Floodplain maps must be updated for Pittsburgh, Allegheny County

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Residents of Pittsburgh and 102 of Allegheny County’s 130 municipalities could lose affordable federal flood insurance coverage soon if local officials fail to adopt new floodplain maps in the next month.

According to the Federal Emergency Management Agency, which administers the 46-year-old flood insurance program, the municipalities must approve ordinances endorsing the updated maps by Sept. 26 or face suspension from the program.

FEMA listed the Allegheny County municipalities in a notice published in the Federal Register on Monday. An additional 27 municipalities in Kentucky, California, Florida and Texas also were on the notice list.

The Federal Flood Insurance Program enables property owners to purchase flood insurance that is not generally available from private insurers, and at lower rates. But to qualify for the program, a municipality must adopt ordinances and enforce rules aimed at reducing flooding risks and floodplain property damage.

The required map ordinances are part of a 2½-year process to update old floodplain maps that has been proceeding, county by county, nationwide, said Peter Herrick, a FEMA Region III spokesman in Philadelphia. The agency regularly publishes Federal Register notices identifying municipalities in danger of suspension.

“A lot of counties around the nation are still operating off of old maps dating to the 1980s,” Mr. Herrick said. “Nationally, we’re in about the middle of the updates. It’s not uncommon for it to take a little while.”

In Pennsylvania there are 30 counties in various stages of mapping, reviewing or adopting map ordinances, he said. Allegheny County municipalities are nearing the end of that timeline.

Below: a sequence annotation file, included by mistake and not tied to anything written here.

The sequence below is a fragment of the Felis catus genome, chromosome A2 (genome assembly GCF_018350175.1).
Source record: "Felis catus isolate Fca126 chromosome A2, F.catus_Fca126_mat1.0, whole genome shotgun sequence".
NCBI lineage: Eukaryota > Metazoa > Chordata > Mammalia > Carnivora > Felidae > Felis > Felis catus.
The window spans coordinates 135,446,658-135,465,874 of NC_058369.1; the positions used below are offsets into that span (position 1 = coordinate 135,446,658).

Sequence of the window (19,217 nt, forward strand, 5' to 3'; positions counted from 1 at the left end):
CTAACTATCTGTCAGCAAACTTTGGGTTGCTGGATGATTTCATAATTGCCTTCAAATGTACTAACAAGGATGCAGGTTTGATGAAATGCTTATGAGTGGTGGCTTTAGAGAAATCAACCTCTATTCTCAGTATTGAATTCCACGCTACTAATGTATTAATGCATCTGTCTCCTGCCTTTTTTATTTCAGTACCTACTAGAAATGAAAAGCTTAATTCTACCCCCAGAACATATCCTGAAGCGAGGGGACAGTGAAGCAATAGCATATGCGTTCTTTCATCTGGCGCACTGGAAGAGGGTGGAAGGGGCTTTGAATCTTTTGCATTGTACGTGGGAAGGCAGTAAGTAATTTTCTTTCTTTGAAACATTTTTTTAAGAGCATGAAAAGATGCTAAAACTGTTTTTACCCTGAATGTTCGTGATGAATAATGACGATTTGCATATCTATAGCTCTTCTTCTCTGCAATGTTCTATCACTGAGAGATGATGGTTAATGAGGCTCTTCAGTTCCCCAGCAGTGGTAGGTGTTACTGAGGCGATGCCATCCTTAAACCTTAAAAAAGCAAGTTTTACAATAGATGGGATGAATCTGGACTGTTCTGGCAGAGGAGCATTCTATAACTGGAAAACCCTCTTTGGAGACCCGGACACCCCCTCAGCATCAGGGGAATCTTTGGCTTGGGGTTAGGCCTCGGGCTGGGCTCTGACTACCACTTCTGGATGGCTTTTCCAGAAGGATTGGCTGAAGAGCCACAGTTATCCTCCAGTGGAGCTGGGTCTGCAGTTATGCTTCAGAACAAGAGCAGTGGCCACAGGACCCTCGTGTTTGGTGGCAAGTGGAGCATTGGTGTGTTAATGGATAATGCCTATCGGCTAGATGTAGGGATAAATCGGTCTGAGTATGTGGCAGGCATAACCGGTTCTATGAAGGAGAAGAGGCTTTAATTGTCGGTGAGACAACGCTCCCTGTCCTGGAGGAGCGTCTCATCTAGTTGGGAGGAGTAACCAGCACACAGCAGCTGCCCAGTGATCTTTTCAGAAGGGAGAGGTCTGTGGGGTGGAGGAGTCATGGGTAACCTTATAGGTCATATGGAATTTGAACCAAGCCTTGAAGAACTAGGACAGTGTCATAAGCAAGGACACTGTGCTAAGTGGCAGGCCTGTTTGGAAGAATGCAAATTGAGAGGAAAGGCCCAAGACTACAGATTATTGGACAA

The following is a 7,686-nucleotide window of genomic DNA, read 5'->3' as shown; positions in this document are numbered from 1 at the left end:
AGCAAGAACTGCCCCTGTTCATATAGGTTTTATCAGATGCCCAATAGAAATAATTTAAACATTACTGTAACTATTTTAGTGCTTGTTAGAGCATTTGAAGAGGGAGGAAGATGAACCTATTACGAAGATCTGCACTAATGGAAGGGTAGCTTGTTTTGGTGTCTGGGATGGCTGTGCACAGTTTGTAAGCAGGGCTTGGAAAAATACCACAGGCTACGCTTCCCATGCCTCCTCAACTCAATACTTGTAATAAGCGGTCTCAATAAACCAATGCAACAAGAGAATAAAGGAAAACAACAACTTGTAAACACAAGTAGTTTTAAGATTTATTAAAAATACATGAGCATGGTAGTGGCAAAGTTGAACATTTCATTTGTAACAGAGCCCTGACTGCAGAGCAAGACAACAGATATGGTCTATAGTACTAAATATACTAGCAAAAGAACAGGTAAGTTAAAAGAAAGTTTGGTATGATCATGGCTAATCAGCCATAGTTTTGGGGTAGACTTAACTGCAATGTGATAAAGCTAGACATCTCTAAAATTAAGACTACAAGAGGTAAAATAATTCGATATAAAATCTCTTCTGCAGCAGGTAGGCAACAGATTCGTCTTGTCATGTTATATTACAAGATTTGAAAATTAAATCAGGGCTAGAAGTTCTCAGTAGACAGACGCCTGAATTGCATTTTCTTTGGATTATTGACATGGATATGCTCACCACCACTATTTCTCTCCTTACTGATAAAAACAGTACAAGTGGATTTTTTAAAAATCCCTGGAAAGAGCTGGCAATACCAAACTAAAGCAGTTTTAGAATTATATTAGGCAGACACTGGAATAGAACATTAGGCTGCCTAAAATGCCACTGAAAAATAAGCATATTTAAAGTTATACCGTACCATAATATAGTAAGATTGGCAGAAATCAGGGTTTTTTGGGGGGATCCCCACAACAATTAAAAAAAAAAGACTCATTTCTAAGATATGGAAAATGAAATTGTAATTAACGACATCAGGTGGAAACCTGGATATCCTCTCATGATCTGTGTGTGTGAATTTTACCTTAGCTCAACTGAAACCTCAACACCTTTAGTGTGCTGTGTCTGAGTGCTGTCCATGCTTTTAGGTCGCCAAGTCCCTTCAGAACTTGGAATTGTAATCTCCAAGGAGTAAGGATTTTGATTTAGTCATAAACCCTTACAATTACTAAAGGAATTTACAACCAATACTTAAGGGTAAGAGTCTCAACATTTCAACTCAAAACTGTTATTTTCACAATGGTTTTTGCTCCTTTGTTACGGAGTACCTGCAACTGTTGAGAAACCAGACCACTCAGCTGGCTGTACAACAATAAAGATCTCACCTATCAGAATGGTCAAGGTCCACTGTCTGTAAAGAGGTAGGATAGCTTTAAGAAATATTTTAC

“The notice is more of a record-keeping procedure, but it can cause problems if communities don’t get their ordinances adopted in time,” said Leslie Rhoads, who conducts municipal seminars around the state on the federal flood insurance program for the state Department of Community and Economic Development.

If a municipality is suspended from the federal program, its residents will not be able to buy new coverage or renew existing policies, she said, and it would not be eligible for federal disaster assistance if flooding occurred.

More than 2,500 municipalities in Pennsylvania are enrolled in the voluntary federal flood insurance program, and, Ms. Rhoads said, several have been suspended from the federal program for short periods for not meeting deadlines.

Federal flood insurance policies in Pennsylvania total 71,532, with 3,969 of those in Allegheny County and 480 in Pittsburgh.

Ms. Rhoads said she met with Allegheny County municipalities in May and all but two, Crafton and Clairton, have begun the process of updating their ordinances. Crafton has only two federal flood insurance policy holders and Clairton has three.

“Allegheny County is the biggest county in the state in terms of municipalities enrolled in the program and that makes me a little nervous,” she said. “A lot of them put off action and some ignored it, even though the state has made it easy on them by providing model ordinances they can adopt.”

Rich Lattanzi, Clairton’s mayor, said the city has been addressing higher-priority development issues recently but will begin the process of adopting the flood map this week.

Pittsburgh City Council held a meeting on an updated “flood plain overlay district” ordinance last month and a public hearing is scheduled for Thursday.

The ordinance creates special regulations intended to reduce property damage and hazards from flooding and updates the 10-year-old map to better reflect flooding risks for flood insurance purposes.

FEMA officials have also met with the city’s Bureau of Building Inspection to ensure compliance with federal regulations for issuing building permits in flood zones.

BBI Chief Maura Kennedy, who started this spring, said the last time the city was audited by FEMA was about 12 years ago.

“Basically it’s a gap assessment between what the city is doing and what FEMA standards are,” she said. “We’re working with FEMA to close the gaps in our permitting issues. We’ve already made the vast majority of the changes.”

Ms. Kennedy said the changes include requiring more documentation up front before issuing permits.

“We’re making sure we’re collecting all of that information at the start of the permitting process,” she said.

“No one should be at all worried that we’re losing flood insurance.”


Don Hopey: dhopey@post-gazette.com or 412-263-1983. Robert Zullo: rzullo@post-gazette.com, 412-263-3909 or on Twitter @rczullo.

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